A look back at 5 F&I trends we watched in 2016
Our crystal ball proved pretty clear
Last December, we pointed out five F&I trends to watch in 2016. Two were tied to regulation. The others touched on digital F&I, lengthening loan terms and creditworthiness. Here’s a look at how each trend fared this year.
1. Continued regulatory pressure on captives, other lenders
The Consumer Financial Protection Bureau and U.S. Department of Justice settled with Toyota’s captive finance unit in 2016, but even so, lenders took a positive approach to working with the CFPB.
In February, Toyota Motor Credit Corp. agreed to pay up to $21.9 million and limit its retail margins on auto loans to settle Justice Department and CFPB allegations that it overcharged minority borrowers for their loans. The captive agreed to cap the retail margin dealers make on loans at 1.25 percentage points for contracts of 60 months or fewer and at 1 percentage point for contracts longer than 60 months.
Toyota Motor Credit said in a statement it denies any wrongdoing. It was the second captive finance arm to settle with the CFPB and Justice Department for overcharging minority customers for auto loans. American Honda Finance Corp. settled in 2015, agreeing to pay $24 million to potentially affected borrowers and to implementing the same loan caps as Toyota Motor Credit. The CFPB and Justice Department also settled with Fifth Third in 2015 and Ally Financial in 2013.
Lenders’ tones regarding the CFPB shifted this year. At the American Financial Services Association’s vehicle finance conference in March, industry insiders said pressure from the CFPB could drive the auto finance industry to be better.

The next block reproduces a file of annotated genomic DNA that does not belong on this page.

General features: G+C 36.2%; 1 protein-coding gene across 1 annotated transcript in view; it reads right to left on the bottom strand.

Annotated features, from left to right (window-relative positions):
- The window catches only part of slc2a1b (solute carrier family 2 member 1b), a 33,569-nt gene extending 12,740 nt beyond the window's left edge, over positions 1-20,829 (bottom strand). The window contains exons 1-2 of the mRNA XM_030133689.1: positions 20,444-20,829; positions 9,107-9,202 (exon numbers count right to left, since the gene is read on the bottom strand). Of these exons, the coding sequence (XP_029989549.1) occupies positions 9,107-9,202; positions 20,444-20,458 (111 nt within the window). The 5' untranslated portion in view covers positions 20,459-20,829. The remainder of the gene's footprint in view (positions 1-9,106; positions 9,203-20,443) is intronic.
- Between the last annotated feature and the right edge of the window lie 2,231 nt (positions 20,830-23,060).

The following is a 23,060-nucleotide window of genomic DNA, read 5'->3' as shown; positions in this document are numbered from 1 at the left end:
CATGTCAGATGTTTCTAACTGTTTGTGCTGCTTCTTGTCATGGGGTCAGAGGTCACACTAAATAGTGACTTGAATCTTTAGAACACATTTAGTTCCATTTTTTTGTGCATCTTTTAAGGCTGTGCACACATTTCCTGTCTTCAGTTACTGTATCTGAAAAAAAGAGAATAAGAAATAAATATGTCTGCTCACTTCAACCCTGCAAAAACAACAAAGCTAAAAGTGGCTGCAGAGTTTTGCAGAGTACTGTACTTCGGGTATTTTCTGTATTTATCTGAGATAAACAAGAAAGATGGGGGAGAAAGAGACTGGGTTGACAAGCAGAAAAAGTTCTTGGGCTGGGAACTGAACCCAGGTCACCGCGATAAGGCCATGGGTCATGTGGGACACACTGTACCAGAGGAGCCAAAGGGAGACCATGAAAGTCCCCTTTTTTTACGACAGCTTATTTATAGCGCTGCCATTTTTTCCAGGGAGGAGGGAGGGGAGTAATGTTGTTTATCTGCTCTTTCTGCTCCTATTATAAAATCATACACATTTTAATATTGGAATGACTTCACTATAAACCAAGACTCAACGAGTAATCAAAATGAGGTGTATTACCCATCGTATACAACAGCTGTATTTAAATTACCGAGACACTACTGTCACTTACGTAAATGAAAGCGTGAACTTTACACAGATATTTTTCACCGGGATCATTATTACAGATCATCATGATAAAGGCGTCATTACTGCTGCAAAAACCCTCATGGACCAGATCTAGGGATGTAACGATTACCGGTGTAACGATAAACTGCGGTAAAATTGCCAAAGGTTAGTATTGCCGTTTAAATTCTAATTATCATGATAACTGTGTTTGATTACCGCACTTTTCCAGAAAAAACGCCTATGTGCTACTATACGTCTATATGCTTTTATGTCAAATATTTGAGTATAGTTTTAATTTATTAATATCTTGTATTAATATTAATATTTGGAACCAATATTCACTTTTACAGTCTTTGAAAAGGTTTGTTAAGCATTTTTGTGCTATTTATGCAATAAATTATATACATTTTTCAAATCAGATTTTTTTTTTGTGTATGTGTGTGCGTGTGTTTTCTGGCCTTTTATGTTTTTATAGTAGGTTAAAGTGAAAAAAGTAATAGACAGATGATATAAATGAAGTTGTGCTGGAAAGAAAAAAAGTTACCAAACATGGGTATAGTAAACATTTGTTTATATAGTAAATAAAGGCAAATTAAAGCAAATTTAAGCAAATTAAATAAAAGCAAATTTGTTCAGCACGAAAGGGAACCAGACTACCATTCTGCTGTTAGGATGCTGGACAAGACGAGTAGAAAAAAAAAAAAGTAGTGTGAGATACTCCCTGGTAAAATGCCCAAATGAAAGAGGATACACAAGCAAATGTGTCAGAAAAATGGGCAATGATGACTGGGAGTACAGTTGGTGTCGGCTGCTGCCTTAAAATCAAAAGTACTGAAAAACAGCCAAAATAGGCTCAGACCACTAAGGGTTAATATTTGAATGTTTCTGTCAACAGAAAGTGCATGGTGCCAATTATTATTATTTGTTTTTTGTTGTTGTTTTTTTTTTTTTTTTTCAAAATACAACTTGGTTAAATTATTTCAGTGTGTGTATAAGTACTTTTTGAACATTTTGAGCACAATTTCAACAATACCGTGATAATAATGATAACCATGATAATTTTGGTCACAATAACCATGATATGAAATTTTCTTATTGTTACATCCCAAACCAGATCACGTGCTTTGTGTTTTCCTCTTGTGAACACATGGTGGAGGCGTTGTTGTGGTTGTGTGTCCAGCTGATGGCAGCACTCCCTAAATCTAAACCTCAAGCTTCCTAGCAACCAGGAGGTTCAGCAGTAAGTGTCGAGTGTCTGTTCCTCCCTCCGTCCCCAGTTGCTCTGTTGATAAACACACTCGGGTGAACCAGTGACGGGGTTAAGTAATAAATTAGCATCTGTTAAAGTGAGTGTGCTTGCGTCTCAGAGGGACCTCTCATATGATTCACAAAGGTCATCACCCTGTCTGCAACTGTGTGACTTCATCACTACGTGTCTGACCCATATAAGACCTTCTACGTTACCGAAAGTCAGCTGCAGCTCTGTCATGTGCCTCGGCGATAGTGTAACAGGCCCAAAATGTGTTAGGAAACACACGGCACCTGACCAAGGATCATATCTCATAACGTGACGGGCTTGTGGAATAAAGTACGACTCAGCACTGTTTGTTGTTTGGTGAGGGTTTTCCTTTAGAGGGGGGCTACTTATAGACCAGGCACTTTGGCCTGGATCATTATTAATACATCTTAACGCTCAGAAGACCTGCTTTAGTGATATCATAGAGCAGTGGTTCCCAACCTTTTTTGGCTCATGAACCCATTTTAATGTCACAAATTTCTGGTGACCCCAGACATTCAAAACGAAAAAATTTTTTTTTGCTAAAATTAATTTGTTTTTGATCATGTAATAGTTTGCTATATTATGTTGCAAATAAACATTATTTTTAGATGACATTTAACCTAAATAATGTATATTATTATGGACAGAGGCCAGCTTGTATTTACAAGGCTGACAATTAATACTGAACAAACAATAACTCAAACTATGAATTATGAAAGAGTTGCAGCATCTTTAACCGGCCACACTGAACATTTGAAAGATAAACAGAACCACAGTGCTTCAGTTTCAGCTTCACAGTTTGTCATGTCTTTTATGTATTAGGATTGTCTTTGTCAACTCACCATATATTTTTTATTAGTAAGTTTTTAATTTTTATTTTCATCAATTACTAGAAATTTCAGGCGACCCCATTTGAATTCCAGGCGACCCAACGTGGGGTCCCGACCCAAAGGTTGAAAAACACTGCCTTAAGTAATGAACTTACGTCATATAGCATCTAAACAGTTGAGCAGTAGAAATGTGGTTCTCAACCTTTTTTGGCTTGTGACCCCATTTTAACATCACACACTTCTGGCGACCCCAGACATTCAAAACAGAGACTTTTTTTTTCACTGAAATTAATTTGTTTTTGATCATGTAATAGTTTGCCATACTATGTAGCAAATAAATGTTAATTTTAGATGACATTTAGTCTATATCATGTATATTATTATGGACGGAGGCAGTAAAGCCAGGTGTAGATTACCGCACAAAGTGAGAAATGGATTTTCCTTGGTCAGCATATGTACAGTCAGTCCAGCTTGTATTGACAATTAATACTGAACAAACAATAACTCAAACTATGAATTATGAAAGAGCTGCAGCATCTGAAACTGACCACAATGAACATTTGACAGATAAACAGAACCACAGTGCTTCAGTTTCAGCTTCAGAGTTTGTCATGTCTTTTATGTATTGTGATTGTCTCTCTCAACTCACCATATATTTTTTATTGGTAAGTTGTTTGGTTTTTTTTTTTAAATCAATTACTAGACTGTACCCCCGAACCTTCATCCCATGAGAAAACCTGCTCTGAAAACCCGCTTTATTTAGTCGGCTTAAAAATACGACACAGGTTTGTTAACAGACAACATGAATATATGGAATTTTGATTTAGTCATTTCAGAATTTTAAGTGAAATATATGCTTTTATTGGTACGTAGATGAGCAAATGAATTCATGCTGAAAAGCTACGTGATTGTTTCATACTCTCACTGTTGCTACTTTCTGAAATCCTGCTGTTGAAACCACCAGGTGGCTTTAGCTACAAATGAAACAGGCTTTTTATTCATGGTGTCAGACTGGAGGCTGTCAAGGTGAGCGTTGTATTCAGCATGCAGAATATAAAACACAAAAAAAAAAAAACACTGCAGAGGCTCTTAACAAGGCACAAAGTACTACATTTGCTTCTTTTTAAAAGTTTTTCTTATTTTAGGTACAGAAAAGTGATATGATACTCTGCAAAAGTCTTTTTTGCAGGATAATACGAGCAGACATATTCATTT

2. Political opposition to CFPB
Two more bills seeking to limit the Consumer Financial Protection Bureau’s auto lending guidance have come to the surface this year, along with a challenge to the bureau’s structure.
In 2015, H.R. 1737, or the Reforming CFPB Indirect Auto Financing Guidance Act, passed the House of Representatives by a wide margin, 332-96.
Its companion bill, S.2663, was introduced in the Senate in March 2016 and referred to the Committee on Banking, Housing and Urban Affairs.
In September, the Financial Choice Act, H.R. 5983, passed the House Financial Services Committee. It aims to end bailouts for big banks, toughen penalties for wrongdoing on Wall Street, promote economic growth and provide regulatory relief for small community banks and credit unions, the committee said in a statement.
But in addition, like H.R. 1737 and S.2663, the Financial Choice Act would limit the CFPB’s 2013 auto lending guidance.
The structure of the CFPB and the existence of parts of the Dodd-Frank Act, which established the CFPB, have also been hot topics this year.
In October, the U.S. Court of Appeals for the District of Columbia Circuit ruled that the structure of the CFPB was unconstitutional. Under the ruling, the president will have the power to supervise and direct the CFPB director and to remove him or her at will. The previous CFPB structure allowed the director to be autonomous and fired by the president only for cause.
The court’s decision says the CFPB can continue to operate as an agency, but it must operate as an executive agency like other executive agencies that are headed by a single individual, such as the Department of Justice or Department of the Treasury.
3. F&I goes digital
F&I hasn’t gone completely digital yet, but some companies have said they are close.